• MariaDB

  • Microsoft SQL Server

  • MySQL

  • Oracle

  • PostgreSQL

Each DB engine has its own supported features, and each version of a DB engine can include specific features. Support for Amazon RDS features varies across Amazon Web Services Regions and specific versions of each DB engine. To check feature support in different engine versions and Regions, see Supported features in Amazon RDS by Amazon Web Services Region and DB engine.

Additionally, each DB engine has a set of parameters in a DB parameter group that control the behavior of the databases that it manages.

DB instance classes

A DB instance class determines the computation and memory capacity of a DB instance. A DB instance class consists of both the DB instance type and the size. Each instance type offers different compute, memory, and storage capabilities. For example, db.m6g is a general-purpose DB instance type powered by Amazon Graviton2 processors. Within the db.m6g instance type, db.m6g.2xlarge is a DB instance class.

You can select the DB instance that best meets your needs. If your needs change over time, you can change DB instances. For information, see DB instance classes.

Note

For pricing information on DB instance classes, see the Pricing section of the Amazon RDS product page.

DB instance storage

Amazon EBS provides durable, block-level storage volumes that you can attach to a running instance. DB instance storage comes in the following types:

  • General Purpose (SSD)

  • Provisioned IOPS (PIOPS)

  • Magnetic

The storage types differ in performance characteristics and price. You can tailor your storage performance and cost to the needs of your database.

Each DB instance has minimum and maximum storage requirements depending on the storage type and the database engine it supports. It's important to have sufficient storage so that your databases have room to grow. Also, sufficient storage makes sure that features for the DB engine have room to write content or log entries. For more information, see Amazon RDS DB instance storage.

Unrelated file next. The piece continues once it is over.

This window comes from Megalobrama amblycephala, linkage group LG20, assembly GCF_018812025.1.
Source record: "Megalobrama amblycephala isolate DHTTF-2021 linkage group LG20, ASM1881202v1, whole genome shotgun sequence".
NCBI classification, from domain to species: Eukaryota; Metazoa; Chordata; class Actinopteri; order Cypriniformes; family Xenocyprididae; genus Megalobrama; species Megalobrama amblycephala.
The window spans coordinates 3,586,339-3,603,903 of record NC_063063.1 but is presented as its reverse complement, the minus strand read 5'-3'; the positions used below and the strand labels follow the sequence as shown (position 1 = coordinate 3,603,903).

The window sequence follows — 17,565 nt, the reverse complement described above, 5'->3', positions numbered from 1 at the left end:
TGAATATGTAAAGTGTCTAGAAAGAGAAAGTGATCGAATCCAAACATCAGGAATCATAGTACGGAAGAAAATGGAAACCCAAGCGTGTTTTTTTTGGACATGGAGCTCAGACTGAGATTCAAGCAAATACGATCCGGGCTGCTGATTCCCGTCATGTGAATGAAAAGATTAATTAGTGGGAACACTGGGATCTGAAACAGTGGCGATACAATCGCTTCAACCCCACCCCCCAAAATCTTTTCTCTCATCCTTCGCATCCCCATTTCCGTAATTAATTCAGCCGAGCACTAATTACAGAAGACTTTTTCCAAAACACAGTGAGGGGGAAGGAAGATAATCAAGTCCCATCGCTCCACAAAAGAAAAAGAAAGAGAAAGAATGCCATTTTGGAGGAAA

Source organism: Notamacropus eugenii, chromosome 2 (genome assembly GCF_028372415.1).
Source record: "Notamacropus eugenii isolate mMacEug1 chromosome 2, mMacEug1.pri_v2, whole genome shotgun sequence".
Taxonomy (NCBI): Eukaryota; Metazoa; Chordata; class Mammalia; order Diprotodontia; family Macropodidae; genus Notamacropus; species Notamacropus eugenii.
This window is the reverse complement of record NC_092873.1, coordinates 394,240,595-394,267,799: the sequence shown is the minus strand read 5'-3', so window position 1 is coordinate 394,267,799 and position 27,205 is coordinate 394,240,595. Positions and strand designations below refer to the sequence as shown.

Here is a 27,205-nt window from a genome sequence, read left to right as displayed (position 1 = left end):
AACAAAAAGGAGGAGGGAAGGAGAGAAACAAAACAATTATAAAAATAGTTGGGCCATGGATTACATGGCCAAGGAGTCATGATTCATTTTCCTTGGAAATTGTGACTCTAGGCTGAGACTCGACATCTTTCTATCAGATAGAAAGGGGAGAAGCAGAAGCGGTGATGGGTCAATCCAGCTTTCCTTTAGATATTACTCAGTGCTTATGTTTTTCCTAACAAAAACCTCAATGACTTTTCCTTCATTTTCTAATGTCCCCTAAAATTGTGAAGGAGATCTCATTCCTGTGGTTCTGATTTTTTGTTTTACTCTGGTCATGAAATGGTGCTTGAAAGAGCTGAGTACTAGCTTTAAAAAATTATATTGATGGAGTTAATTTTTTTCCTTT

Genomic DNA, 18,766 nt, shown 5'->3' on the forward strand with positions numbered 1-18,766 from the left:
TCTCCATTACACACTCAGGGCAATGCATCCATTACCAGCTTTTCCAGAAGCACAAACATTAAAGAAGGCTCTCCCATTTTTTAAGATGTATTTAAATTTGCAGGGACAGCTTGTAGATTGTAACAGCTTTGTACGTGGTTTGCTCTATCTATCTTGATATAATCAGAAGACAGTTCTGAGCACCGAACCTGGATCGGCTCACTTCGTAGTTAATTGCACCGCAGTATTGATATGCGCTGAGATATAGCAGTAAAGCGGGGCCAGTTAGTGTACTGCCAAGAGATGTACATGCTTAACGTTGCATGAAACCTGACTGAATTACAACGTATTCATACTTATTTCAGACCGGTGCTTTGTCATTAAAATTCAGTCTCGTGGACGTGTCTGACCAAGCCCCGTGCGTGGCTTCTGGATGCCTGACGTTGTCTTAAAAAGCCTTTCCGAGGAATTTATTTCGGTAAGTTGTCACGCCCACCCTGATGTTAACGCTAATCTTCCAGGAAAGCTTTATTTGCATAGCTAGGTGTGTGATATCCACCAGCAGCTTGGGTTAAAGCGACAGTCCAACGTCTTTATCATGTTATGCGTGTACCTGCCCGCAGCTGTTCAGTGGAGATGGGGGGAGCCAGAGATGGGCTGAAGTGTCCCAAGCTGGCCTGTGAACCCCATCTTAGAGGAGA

Amazon Virtual Private Cloud (Amazon VPC)

You can run a DB instance on a virtual private cloud (VPC) using the Amazon Virtual Private Cloud (Amazon VPC) service. When you use a VPC, you have control over your virtual networking environment. You can choose your own IP address range, create subnets, and configure routing and access control lists. The basic functionality of Amazon RDS is the same whether it's running in a VPC or not. Amazon RDS manages backups, software patching, automatic failure detection, and recovery. There's no additional cost to run your DB instance in a VPC. For more information on using Amazon VPC with RDS, see Amazon VPC VPCs and Amazon RDS.

Amazon RDS uses Network Time Protocol (NTP) to synchronize the time on DB Instances.

Amazon Regions and Availability Zones

Amazon cloud computing resources are housed in highly available data center facilities in different areas of the world (for example, North America, Europe, or Asia). Each data center location is called an Amazon Region.

Each Amazon Region contains multiple distinct locations called Availability Zones, or AZs. Each Availability Zone is engineered to be isolated from failures in other Availability Zones. Each is engineered to provide inexpensive, low-latency network connectivity to other Availability Zones in the same Amazon Region. By launching instances in separate Availability Zones, you can protect your applications from the failure of a single location. For more information, see Regions, Availability Zones, and Local Zones.